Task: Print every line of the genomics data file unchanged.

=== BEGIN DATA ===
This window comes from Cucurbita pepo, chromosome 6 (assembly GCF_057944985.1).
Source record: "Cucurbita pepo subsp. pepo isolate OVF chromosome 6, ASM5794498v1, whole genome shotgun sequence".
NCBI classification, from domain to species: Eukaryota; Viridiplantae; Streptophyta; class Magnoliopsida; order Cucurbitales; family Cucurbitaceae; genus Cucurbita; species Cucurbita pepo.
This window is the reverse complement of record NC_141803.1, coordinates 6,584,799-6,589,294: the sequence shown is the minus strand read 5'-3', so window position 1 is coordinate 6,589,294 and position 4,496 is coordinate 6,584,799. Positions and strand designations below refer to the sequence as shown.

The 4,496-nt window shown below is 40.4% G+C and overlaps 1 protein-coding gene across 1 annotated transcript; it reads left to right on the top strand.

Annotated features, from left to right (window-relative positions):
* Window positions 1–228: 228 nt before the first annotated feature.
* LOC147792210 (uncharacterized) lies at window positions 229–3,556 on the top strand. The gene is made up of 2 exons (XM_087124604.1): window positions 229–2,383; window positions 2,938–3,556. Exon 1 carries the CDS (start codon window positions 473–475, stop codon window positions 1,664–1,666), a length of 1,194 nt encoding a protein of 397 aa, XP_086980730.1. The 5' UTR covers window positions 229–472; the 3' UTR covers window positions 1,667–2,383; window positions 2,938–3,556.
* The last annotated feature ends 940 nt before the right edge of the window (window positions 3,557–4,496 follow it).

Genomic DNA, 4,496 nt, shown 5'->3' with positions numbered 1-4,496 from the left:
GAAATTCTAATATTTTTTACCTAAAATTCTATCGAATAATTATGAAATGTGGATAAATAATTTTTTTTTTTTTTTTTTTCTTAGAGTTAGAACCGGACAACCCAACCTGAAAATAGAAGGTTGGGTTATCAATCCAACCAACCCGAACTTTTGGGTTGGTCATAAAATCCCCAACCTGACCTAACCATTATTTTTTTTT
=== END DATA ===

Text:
This window comes from Cucurbita pepo, chromosome 6 (assembly GCF_057944985.1).
Source record: "Cucurbita pepo subsp. pepo isolate OVF chromosome 6, ASM5794498v1, whole genome shotgun sequence".
NCBI classification, from domain to species: Eukaryota; Viridiplantae; Streptophyta; class Magnoliopsida; order Cucurbitales; family Cucurbitaceae; genus Cucurbita; species Cucurbita pepo.
This window is the reverse complement of record NC_141803.1, coordinates 6,584,799-6,589,294: the sequence shown is the minus strand read 5'-3', so window position 1 is coordinate 6,589,294 and position 4,496 is coordinate 6,584,799. Positions and strand designations below refer to the sequence as shown.

The 4,496-nt window shown below is 40.4% G+C and overlaps 1 protein-coding gene across 1 annotated transcript; it reads left to right on the top strand.

Annotated features, from left to right (window-relative positions):
* Window positions 1–228: 228 nt before the first annotated feature.
* LOC147792210 (uncharacterized) lies at window positions 229–3,556 on the top strand. The gene is made up of 2 exons (XM_087124604.1): window positions 229–2,383; window positions 2,938–3,556. Exon 1 carries the CDS (start codon window positions 473–475, stop codon window positions 1,664–1,666), a length of 1,194 nt encoding a protein of 397 aa, XP_086980730.1. The 5' UTR covers window positions 229–472; the 3' UTR covers window positions 1,667–2,383; window positions 2,938–3,556.
* The last annotated feature ends 940 nt before the right edge of the window (window positions 3,557–4,496 follow it).

Genomic DNA, 4,496 nt, shown 5'->3' with positions numbered 1-4,496 from the left:
GAAATTCTAATATTTTTTACCTAAAATTCTATCGAATAATTATGAAATGTGGATAAATAATTTTTTTTTTTTTTTTTTTCTTAGAGTTAGAACCGGACAACCCAACCTGAAAATAGAAGGTTGGGTTATCAATCCAACCAACCCGAACTTTTGGGTTGGTCATAAAATCCCCAACCTGACCTAACCATTATTTTTTTTT